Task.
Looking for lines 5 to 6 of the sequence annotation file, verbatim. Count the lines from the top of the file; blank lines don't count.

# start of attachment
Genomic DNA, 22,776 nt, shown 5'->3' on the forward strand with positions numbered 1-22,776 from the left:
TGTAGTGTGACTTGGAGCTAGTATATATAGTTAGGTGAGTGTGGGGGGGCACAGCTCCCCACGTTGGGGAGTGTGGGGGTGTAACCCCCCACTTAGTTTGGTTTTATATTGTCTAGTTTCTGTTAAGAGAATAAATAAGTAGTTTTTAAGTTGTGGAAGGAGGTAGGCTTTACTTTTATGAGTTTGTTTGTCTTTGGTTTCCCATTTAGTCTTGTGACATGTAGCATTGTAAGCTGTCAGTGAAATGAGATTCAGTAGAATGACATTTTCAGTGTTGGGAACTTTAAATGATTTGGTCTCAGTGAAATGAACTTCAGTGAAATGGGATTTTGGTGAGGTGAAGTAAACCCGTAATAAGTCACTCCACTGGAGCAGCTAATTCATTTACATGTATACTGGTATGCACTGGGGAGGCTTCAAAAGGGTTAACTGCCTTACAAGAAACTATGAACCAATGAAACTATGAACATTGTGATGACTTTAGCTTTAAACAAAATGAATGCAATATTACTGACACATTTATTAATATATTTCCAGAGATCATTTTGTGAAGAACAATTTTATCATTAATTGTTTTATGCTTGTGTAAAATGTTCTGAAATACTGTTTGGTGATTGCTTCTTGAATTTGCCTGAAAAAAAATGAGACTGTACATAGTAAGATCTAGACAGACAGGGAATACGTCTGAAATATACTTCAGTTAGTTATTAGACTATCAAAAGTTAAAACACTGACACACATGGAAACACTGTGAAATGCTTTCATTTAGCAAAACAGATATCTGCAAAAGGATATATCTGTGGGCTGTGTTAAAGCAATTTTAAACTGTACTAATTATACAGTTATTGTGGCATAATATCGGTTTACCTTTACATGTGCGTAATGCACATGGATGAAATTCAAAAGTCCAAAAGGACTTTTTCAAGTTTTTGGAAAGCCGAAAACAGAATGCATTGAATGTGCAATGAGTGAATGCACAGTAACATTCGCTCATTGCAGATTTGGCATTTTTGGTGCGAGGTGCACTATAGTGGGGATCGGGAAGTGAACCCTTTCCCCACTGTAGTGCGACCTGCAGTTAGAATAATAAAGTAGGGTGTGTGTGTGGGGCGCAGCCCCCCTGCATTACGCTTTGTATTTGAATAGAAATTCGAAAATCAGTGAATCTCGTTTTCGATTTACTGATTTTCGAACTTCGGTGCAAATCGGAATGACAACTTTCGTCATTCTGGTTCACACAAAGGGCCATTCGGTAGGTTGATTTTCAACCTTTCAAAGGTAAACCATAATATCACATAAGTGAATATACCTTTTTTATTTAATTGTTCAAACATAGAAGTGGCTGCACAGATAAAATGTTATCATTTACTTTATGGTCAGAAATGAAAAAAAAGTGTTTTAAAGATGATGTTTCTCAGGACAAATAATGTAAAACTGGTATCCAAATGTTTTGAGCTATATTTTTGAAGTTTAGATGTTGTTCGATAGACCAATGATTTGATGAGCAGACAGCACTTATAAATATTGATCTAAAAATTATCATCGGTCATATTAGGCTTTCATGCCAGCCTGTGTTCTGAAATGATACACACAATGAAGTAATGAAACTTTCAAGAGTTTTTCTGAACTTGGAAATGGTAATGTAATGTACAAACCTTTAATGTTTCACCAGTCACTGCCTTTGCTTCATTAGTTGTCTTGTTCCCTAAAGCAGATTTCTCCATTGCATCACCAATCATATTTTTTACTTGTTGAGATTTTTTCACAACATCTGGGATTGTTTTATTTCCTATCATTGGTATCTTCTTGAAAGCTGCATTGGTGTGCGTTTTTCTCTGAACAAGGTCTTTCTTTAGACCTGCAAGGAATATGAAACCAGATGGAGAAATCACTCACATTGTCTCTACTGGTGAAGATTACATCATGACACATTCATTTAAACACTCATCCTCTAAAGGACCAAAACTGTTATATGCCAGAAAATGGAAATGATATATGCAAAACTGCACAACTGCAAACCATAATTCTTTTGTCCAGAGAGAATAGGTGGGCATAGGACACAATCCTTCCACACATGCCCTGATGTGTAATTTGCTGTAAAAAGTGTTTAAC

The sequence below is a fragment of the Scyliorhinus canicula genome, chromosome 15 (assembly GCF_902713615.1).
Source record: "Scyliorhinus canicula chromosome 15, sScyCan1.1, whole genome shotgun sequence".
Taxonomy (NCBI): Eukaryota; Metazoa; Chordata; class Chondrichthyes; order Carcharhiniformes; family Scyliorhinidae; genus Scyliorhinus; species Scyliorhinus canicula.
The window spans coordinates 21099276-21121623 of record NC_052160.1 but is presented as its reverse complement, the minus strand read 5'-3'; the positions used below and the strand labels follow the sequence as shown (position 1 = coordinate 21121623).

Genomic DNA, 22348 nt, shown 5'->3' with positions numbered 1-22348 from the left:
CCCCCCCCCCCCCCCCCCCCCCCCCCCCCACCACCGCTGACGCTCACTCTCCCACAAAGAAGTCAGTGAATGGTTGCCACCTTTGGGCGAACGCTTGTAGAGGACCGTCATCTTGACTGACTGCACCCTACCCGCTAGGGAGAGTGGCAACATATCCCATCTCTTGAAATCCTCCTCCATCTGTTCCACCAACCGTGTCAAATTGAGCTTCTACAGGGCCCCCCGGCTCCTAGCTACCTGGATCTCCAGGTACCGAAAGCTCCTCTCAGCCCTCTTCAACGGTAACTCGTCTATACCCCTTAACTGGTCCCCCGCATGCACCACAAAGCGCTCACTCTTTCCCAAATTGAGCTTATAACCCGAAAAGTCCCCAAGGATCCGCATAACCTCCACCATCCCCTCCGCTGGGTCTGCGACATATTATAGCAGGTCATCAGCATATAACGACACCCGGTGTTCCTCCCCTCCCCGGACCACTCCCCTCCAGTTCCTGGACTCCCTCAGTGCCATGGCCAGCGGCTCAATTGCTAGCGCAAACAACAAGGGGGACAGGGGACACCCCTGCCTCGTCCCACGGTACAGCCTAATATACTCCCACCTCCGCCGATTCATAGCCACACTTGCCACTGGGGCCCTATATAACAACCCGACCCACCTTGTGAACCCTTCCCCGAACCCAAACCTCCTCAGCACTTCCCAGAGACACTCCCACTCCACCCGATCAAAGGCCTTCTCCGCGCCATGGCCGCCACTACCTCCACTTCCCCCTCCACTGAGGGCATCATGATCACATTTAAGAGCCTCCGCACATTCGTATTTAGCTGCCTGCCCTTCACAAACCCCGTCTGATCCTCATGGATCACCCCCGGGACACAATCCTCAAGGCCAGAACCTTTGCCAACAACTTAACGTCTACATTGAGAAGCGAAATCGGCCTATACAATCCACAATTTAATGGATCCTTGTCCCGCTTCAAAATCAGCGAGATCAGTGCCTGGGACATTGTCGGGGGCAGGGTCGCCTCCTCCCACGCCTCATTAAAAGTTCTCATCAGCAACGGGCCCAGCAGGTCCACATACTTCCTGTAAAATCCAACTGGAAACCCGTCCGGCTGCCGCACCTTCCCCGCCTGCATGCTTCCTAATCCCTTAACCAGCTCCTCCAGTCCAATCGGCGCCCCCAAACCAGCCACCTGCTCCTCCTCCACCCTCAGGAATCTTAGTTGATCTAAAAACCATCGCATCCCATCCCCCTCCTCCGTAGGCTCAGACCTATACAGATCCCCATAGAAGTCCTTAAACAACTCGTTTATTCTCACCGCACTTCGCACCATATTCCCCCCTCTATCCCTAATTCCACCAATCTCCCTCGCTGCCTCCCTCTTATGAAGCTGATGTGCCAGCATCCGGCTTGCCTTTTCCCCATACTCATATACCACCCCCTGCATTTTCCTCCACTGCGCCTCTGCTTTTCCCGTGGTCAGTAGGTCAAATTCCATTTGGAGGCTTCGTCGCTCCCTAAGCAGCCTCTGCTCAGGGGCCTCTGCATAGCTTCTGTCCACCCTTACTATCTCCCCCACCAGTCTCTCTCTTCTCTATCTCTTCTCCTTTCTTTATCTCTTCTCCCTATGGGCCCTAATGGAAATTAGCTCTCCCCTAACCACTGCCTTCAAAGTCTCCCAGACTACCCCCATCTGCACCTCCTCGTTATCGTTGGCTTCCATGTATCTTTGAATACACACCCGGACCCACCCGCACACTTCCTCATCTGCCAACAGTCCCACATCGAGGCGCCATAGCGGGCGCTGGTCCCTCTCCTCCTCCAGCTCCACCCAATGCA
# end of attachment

Taxonomy (NCBI): Eukaryota; Metazoa; Chordata; class Chondrichthyes; order Carcharhiniformes; family Scyliorhinidae; genus Scyliorhinus; species Scyliorhinus canicula.
The window spans coordinates 21099276-21121623 of record NC_052160.1 but is presented as its reverse complement, the minus strand read 5'-3'; the positions used below and the strand labels follow the sequence as shown (position 1 = coordinate 21121623).